Another Vowell-ian romp through history, politics, and pop culture, this time revisiting the story of Lafayette, the French contributions to victory in the American Revolution, and his farewell tour through the United States in 1824.
Readers of Vowell’s previous books (Unfamiliar Fishes, 2011, etc.) will recognize yet another pleasantly snarky work that belongs on any shelf of first-rate satire. Her peripatetic research techniques remain: visit the sites, walk the ground, read the books, talk with relevant folks (here, she recounts her chat with a Lafayette impersonator at Williamsburg). Vowell also continually yanks us back to the present, commenting sharply on such things as our current political polarization. The “sweet-natured republic Lafayette foretold,” she writes, hasn’t exactly occurred. Vowell also uses slang and cliché as light artillery, deploying them so that shells explode expectedly. When she writes that Lafayette was trying to put the toothpaste back into the tube, we laugh as well as learn. Vowell takes some bayonet thrusts at religious fanatics, at the current American right, and at the brainless hatred of all things French during the Gulf War (despite the fact that the French saved us at Yorktown). Although she focuses principally on the war years, she does cover, lightly, Lafayette’s 1824 return—and (rare for her) misses an opportunity to mention that young Edgar Allan Poe, at 15 a member of the Morgan Riflemen, participated in the celebrations in Richmond. Several times, the author mentions the British spy Maj. John André but neglects to note his spectral appearances in “The Legend of Sleepy Hollow.” But she doesn’t miss much else. Vowell reminds us of George Washington’s early failures in the war (and of those in the government who wanted to replace him) and that there used to be an “Evacuation Day” in New York City to celebrate the departure of the British.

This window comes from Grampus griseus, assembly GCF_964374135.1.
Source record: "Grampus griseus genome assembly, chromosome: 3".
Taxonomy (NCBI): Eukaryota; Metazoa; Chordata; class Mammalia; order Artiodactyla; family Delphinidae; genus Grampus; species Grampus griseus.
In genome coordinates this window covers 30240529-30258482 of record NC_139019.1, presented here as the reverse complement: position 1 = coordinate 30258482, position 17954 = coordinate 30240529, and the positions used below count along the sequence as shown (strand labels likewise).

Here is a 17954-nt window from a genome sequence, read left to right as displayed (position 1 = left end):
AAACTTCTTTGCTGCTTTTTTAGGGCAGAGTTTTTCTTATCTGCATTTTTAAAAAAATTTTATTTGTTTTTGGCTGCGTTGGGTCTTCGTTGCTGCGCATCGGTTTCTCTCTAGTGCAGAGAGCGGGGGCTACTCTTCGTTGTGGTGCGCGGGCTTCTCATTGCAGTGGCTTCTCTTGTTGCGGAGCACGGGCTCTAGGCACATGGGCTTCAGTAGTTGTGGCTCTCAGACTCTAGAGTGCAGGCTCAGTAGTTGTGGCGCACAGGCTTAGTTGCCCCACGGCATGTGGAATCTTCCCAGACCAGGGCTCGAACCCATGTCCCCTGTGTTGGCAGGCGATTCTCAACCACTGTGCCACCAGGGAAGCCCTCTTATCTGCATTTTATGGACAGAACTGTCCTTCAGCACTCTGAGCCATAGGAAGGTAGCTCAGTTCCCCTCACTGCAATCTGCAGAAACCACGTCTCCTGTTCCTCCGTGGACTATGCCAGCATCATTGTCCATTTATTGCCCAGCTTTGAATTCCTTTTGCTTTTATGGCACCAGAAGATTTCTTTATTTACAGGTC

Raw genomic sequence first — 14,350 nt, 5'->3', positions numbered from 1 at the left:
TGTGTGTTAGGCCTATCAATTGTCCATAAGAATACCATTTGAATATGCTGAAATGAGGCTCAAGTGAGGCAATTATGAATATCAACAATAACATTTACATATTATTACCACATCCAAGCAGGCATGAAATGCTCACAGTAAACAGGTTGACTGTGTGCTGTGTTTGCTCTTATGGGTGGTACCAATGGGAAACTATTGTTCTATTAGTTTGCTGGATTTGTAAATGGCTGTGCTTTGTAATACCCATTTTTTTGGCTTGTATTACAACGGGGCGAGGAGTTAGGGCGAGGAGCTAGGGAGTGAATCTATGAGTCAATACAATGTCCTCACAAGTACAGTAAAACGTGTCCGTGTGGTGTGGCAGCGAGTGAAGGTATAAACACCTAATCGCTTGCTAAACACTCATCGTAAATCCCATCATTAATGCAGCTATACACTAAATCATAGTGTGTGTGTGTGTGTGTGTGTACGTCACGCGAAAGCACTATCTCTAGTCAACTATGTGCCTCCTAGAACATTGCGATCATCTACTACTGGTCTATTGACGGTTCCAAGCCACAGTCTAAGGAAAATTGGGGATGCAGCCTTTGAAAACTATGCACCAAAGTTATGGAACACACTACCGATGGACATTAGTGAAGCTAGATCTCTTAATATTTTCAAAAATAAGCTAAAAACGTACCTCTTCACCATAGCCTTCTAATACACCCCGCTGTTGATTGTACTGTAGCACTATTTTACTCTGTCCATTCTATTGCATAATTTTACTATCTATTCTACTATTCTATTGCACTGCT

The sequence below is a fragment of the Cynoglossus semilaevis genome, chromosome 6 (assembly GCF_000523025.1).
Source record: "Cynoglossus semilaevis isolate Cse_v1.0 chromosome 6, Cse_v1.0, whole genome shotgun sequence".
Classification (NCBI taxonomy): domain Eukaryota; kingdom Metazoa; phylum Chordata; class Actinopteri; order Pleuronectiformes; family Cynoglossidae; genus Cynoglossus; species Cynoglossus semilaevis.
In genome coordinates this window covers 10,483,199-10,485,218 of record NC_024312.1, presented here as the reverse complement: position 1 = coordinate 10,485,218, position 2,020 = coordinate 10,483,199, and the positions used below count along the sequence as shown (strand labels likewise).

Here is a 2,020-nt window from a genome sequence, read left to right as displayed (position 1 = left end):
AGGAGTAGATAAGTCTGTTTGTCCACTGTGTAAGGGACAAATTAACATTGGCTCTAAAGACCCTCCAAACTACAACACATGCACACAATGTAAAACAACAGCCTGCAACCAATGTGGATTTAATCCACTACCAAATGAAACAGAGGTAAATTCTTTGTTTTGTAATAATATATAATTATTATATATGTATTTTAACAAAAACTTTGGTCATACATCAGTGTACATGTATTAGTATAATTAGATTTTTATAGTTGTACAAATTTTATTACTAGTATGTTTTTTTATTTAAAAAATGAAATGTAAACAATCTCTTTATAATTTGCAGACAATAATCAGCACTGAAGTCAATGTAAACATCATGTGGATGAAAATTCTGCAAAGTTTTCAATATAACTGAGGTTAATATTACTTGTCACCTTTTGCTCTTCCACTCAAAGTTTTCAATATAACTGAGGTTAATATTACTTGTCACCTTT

An enlightening and entertaining blend of history and edged attitude.